altogether or in part. The expenditure was 45,407 dollars; the cost per
head for board and instruction being 200 dollars.

At the same period that New York took the initiative (1846), a
commission was appointed by the Massachusetts Legislature to inquire
into the condition of the idiot population of this state, and to report
as to what was necessary to be done. The report being favourable to
action, a wing in the Blind Institution at South Boston was appropriated
to an idiot training school. This was in October, 1848. In 1850 this
school underwent a transformation, being incorporated as the
"Massachusetts School for Idiotic and Feeble-minded Youth," and placed
under the charge of the well-known Dr. S. G. Howe, the instructor of
Laura Bridgman. "We are happy to say," he observes in a report of this
school, "that in its experience there have been hardly any so low as to
be beyond the reach of some elevating influence, none, or next to none,
so fixed in their degradation as to be unrecoverable."

Dr. H. B. Wilbur states that no provision is made for a large proportion
of idiots in America; the present training institutions being quite
inadequate to the applications made. The consequence is that many are
placed in jails or almshouses. Recommendations have been made that these
custodian cases should have either special asylums provided for them, or
separate departments connected with lunatic asylums or training idiot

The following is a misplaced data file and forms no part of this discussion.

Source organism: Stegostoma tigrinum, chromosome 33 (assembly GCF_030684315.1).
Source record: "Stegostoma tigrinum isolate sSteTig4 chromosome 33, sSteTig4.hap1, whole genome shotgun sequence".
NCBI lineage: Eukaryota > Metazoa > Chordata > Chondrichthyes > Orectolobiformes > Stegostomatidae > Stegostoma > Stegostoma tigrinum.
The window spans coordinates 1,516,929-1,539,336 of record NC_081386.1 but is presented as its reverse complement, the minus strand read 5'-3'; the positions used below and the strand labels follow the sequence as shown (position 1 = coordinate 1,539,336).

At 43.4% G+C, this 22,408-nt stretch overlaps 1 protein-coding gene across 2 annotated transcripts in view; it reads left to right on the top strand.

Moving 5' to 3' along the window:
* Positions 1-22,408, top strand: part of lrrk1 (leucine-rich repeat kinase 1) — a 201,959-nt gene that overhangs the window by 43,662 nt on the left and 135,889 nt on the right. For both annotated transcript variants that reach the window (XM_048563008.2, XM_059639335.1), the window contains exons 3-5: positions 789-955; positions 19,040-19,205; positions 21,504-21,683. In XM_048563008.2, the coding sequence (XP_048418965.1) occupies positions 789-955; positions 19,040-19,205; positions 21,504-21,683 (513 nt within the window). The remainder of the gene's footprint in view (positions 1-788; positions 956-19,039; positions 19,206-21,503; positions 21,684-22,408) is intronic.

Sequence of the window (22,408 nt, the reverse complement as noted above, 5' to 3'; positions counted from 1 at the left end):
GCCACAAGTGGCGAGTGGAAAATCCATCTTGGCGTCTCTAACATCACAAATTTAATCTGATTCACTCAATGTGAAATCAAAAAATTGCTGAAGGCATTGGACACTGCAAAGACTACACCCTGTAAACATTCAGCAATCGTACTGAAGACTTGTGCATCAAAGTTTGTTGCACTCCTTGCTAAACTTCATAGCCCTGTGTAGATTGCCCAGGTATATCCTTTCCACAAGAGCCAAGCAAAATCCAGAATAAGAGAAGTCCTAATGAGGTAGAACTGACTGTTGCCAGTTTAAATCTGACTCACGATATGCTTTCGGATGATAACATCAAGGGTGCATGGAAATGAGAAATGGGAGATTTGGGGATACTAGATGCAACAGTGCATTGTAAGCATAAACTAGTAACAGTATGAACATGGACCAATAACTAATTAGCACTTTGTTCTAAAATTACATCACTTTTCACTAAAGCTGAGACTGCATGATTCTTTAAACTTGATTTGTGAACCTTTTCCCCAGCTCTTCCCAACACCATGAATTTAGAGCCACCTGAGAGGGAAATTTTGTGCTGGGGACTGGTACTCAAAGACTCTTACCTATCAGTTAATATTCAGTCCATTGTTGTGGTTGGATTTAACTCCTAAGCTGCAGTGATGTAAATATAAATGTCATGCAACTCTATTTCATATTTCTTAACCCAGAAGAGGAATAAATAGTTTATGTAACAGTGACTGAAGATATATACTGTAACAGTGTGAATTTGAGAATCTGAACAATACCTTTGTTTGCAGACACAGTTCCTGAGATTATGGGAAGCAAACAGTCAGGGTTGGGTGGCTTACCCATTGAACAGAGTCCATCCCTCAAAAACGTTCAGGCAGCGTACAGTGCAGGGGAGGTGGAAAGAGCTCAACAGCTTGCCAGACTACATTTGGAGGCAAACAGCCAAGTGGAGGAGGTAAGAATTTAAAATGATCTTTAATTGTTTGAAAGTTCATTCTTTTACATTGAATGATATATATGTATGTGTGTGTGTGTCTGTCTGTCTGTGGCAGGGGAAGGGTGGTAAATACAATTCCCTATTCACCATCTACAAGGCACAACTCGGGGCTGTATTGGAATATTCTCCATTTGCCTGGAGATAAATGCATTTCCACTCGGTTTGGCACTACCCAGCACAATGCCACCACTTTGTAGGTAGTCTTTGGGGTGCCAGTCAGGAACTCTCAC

institutions. It is calculated that there must be fully 38,000 idiots in
the United States.

It would be wrong to pass over Germany without stating that much
persevering and successful work has been accomplished by Herr Saegert
and others. We were more struck with the results he obtained, when we
visited his school in Berlin in 1853, than with anything we witnessed
elsewhere on the Continent.

In Switzerland there are training schools at Basle, Berne, Zurich,
Lausanne (two), and Etoy. They provide for about eighty cases.[224]

In our own country[225] we believe we must signalize Bath as the first
town in which a school, or rather a home, for idiots was opened.
Established on a very small scale (only four cases in the first
instance) by the Misses White in 1846, it has flourished to the present
day. Two years later, an idiot asylum was established at Park House,
Highgate, whose founders, however, did not know of the home at Bath. It
had its branch at Colchester, and eventually developed into the great
institution at Earlswood, near Redhill, opened in 1855. The Earlswood
report for the past year states that there are altogether 561 inmates,
of whom 400 are supported gratuitously, and of the remainder upwards of
70 pay less than the actual cost of their maintenance. One of the
inmates discharged in May had since held the situation of nurse in a
family; another was becoming an expert shoemaker; and a former female
inmate was employed as a teacher in an elementary school. Earlswood is
under the efficient charge of Dr. Grabham. In connection with Earlswood,
we ought to recognize the considerable influence which a continental
institution exerted in helping to excite that interest in the education
of idiots which, among other influences, induced the Rev. Andrew Reed,
D.D., to urge the erection of a large building for the training of